Let me start this review by saying that if you don’t follow this blog, this is the sixth review (not counting the guest articles and interviews) that I’ve written for Anna Belfrage about historical novels in her Graham Saga Series–the latest being the seventh book (I missed reviewing book one!) called Whither Thou Goest.
I have to say, I’ve grown quite fond of reviewing Anna’s books every six months or so. I feel very possessive of the characters in her books, with their quite strength, devotion, loyalty, love, and most of all humor. The humor and courage that Anna’s main time-slip character Alexandra Lind exudes over hundreds and hundreds of pages reminds me now of Anna (and she’ll either love or hate I said that–but she’s extremely strong and super funny herself). I can’t imagine not having Alex and Matthew in my life, so I pleasantly urge Anna to soon enough make them immortal. Hey, it happens, it could happen!!
Since I am not the type of reviewer that regurgitates plots, as I feel you should experience them for yourself and I never want to accidentally spoil anything, what can I say in a review for a seventh book in the series? Well, speaking of plot, and that it IS the seventh book, I can tell you that no matter what adventures that Alex has been on since time-slipping back in time from 2002 to the 17th Century, where she meets her soul mate Matthew Graham, Anna has twisted, turned, and intertwined plots in such a fashion, while keeping characters and historical facts in check, with not only grace, but with flawless precision. Also, with less long-winded sentences than the one I was just compelled to write.
No seriously, she writes with a flowing ability, filled with every ounce of love she’s squeezed from herself and put onto the page. I DO think that with each book, I enjoyed her writing more and felt it increasingly absorbing, captivating, and beautiful. The details she presents with each location in time, history, or as in this book their travels (yep, back aboard a ship) make me feel as if I’ve time slipped myself and traveled back in time. In this book, Anna’s personal experiences with Latin American culture shine through. I felt as if I landed on a beach and was observing that section of the book while sipping mango juice.
With Anna’s characters, as by now Alex and Matthew are older and much of the plot surrounds their children or extended family, she creates such distinct, vivid, and dimensional characters. There are those we love and those we hate. There are the normal issues for the time periods and locations, in this seventh book they are in the Colony of Maryland, and as a reader I feel the hardships as well as the love, the heartbreak as well as the joys. But also, there are the ghosts of their past to deal with, which keeps it extra interesting.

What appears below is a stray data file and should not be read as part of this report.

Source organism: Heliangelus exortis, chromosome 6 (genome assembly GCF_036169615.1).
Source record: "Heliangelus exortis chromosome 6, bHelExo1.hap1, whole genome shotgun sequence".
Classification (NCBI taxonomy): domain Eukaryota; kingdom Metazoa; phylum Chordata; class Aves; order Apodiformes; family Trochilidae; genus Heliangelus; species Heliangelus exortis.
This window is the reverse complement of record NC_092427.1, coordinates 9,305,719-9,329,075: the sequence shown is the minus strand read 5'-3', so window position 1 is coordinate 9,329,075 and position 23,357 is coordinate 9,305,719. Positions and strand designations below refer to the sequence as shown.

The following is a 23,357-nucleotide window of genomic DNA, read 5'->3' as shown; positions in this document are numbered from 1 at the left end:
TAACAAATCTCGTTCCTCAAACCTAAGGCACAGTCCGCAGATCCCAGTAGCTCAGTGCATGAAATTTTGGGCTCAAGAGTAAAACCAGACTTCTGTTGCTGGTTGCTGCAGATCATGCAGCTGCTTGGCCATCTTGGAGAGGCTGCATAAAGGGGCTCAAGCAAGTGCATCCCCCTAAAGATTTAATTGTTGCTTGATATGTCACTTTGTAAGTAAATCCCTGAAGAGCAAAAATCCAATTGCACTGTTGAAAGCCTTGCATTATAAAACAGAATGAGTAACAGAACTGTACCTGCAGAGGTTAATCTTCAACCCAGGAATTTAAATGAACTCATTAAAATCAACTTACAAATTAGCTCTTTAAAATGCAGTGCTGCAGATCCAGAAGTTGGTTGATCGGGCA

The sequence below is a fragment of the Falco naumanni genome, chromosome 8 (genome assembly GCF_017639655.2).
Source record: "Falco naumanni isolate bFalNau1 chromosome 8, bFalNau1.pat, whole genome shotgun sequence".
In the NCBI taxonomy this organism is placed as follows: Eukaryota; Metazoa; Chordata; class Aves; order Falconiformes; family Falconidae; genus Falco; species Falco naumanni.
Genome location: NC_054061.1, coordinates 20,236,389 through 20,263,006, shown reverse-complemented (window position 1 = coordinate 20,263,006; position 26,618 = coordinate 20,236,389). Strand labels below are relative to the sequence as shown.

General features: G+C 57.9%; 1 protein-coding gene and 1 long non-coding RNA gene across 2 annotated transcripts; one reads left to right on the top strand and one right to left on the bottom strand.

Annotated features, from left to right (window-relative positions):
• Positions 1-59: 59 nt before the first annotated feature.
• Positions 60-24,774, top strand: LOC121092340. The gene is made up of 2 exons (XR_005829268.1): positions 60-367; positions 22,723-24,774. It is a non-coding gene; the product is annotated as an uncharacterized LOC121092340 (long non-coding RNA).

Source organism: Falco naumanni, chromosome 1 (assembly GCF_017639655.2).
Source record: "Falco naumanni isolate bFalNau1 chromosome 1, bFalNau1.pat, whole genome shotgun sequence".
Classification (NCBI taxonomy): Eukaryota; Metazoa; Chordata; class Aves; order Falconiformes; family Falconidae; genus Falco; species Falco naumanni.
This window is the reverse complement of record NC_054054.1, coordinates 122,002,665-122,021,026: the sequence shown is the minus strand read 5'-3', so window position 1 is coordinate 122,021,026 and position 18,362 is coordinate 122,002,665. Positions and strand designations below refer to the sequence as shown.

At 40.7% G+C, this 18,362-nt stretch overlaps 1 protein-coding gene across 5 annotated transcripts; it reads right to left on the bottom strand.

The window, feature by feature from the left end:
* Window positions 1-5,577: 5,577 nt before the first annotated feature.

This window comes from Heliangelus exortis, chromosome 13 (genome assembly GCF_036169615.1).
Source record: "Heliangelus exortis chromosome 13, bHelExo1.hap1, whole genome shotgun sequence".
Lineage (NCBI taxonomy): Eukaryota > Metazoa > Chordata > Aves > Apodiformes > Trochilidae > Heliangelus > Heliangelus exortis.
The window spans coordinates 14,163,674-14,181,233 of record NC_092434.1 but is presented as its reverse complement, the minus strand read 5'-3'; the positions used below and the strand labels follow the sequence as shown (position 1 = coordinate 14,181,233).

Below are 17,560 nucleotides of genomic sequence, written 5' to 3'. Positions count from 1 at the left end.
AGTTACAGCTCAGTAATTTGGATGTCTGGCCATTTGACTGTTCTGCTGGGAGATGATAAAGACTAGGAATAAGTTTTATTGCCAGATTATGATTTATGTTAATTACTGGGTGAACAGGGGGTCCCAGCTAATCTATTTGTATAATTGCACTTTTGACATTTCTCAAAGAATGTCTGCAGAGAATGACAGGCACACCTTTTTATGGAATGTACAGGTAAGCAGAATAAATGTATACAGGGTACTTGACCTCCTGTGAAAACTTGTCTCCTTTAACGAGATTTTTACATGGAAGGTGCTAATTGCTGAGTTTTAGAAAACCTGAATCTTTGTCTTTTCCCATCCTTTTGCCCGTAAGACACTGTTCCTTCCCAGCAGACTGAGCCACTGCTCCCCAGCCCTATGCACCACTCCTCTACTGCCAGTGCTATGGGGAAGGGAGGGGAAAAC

Anna does a tremendous job of balancing that all out within her novels, but especially this one in particular. And what I love most about Alex, besides her humor, is her unwavering desire to protect her children and make them happy. Second most, I love how she “keeps it real,” you know when she is hurt and why, and so does her family, but I adore their respect for her and how they appreciate her undying love and devotion. In other words, we feel her emotions are true and authentic and so her character is one that most readers can relate to easier.
As for Matthew, he does also shine in the novel, as this book’s plot takes him deep within himself to a place and time he probably wishes not to remember, as he helps his brother and nephew, at the peril and danger of himself and family. But that’s what he does, isn’t it? Always helping others? He does always somehow seem to find himself taking issues of the decade on with full speed. It’s his involvement that allows Anna to show us the social and religious undercurrents of the times they are in. I’m curious what decision he is about to make at the end of this seventh novel…ah, the suspense!
As for Matthew and Anna together, what a match made and watching their relationship and life unfold before my eyes is a pleasure. That’s why I like this title, Whither Thou Goest, as it truly is Alex’s motto to Matthew. “After all, where you go, I go, right?” said Alex.